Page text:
But i do intend to upgrade it in the future, and apparently i can crossfire with the APU?

      Do you have any extra cooling? Mine seems to kick the fan into overdrive just to maintain the temp. Would like to know what you do to keep the temp down.

      May i see your specs, be cool to know what others are doing.
        That's what I'm running. I moved the CPU exhaust fan to the second mount over the GPU, and just have that huge heatsink with the fan it came with for the CPU. The heatsink was a bastard to mount though in that small a space.

        I know standard intel coolers are pretty loud, couldn't imagine standard AMD being any quieter.

        Last edited 04/03/15 11:41 pm

    Definitely... I already have my main PC hooked up to my TV with a gamepad and really, really, reeeeally long cables, for any games that I feel like I might want to use it.

    Only thing it can't do is console exclusives.
    Though I'm sure with a little ingenuity and blatant disregard for terms of use, that could probably be solved, too.

    I still think In Home Streaming is actually the best feature for these Steam Machines, if you already have a gaming PC.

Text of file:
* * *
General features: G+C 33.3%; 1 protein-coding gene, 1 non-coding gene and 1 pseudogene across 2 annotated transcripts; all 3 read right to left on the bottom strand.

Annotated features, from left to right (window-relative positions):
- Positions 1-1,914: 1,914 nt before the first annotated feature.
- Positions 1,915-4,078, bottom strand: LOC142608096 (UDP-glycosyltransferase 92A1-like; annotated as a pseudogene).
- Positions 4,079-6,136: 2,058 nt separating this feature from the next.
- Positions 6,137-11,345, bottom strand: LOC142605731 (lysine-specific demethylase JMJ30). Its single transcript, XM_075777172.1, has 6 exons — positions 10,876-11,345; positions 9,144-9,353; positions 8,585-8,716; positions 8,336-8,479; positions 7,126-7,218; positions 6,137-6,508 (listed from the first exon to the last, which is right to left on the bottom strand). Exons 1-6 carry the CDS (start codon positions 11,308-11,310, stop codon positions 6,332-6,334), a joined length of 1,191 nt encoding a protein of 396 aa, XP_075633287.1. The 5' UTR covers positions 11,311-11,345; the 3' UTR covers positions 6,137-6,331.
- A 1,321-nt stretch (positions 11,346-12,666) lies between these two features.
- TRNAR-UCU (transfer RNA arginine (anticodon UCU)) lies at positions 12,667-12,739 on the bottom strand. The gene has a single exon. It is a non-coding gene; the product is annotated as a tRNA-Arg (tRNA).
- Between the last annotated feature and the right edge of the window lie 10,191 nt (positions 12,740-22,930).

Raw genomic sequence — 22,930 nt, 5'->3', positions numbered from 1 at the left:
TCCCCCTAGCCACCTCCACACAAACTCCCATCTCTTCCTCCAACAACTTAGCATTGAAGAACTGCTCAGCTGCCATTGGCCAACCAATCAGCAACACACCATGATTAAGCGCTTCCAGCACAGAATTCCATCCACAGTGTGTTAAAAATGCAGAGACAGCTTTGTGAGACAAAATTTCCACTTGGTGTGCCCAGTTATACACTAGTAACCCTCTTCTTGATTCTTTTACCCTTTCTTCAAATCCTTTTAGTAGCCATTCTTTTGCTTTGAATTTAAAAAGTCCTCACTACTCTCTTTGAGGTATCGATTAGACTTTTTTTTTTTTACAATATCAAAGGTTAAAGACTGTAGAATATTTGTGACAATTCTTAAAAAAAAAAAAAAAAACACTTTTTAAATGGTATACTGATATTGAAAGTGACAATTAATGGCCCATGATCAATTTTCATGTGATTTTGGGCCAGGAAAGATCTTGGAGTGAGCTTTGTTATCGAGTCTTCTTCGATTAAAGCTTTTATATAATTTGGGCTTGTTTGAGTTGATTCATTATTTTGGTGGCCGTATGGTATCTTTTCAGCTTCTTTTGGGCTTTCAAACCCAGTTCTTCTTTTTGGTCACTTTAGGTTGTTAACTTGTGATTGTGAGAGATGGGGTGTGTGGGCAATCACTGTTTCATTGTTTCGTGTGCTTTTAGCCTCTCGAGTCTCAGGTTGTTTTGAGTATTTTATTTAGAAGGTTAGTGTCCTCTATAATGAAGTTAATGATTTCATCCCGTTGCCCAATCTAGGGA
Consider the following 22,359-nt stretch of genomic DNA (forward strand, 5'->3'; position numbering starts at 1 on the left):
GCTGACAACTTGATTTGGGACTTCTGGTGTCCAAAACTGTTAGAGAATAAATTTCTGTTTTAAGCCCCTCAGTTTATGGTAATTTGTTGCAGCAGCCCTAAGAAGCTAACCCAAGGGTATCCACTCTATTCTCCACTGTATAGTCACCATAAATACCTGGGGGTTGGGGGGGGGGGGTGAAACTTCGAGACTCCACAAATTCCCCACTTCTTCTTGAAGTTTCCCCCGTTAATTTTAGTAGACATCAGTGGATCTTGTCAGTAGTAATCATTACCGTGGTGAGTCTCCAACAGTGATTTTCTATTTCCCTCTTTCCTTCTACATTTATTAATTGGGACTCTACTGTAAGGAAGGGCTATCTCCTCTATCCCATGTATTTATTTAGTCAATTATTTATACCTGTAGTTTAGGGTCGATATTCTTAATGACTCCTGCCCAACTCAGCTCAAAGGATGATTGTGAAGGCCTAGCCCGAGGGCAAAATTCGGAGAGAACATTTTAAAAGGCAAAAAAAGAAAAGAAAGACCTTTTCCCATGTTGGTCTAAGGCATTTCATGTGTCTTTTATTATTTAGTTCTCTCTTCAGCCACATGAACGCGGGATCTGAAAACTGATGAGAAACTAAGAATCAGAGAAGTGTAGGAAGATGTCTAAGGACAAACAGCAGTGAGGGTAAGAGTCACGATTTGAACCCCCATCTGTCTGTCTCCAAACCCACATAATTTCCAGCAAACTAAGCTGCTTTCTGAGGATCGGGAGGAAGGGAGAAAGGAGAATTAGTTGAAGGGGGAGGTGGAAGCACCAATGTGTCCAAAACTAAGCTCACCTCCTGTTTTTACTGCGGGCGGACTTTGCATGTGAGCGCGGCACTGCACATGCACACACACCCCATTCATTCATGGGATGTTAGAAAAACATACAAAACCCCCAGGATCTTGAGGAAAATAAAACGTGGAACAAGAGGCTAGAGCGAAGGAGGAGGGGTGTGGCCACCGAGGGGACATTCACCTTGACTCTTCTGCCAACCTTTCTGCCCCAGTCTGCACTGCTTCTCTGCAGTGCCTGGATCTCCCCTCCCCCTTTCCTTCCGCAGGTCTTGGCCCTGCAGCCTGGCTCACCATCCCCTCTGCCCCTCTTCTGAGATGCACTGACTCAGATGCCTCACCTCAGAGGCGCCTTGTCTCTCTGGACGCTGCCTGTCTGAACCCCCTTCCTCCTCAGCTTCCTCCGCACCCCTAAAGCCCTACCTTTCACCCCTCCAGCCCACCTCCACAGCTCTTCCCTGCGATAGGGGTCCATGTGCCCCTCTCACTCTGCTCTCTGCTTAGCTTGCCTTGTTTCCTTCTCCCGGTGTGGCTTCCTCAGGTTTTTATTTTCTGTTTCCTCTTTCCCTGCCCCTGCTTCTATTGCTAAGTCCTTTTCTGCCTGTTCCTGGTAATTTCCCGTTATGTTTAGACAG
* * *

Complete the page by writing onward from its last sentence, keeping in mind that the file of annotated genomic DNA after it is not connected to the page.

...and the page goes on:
I currently have my 2012 Core i5 Mac Mini hooked up to my TV and wireless Xbox 360 controllers, with my GTX 770/Core i7 PC doing all the heavy lifting. I get a constant [email protected] on everything I've thrown at it, and while there is some (very minimal) input lag, for the games I play it's irrelevant.

    Considering the specs on the Mac Mini, I think the future (particularly for core gamers) will be something like my set up, low end, small form factor, PC in the living room, with something more powerful backing it up in the office/games room.

    Also, done this with Android using Limelight and it works fantastic. I tried it with Raspberry Pi, but only with the Raspberry Pi 1, and it wasn't great ([email protected] was ok I guess). Haven't tried it yet with Raspberry Pi 2, but from the youtube videos I've seen, it looks semi feasible.

      I like the sound of this. I already have a HTPC which should be able to cope with the front end, no problem. Then, put the beast in the study for the back end.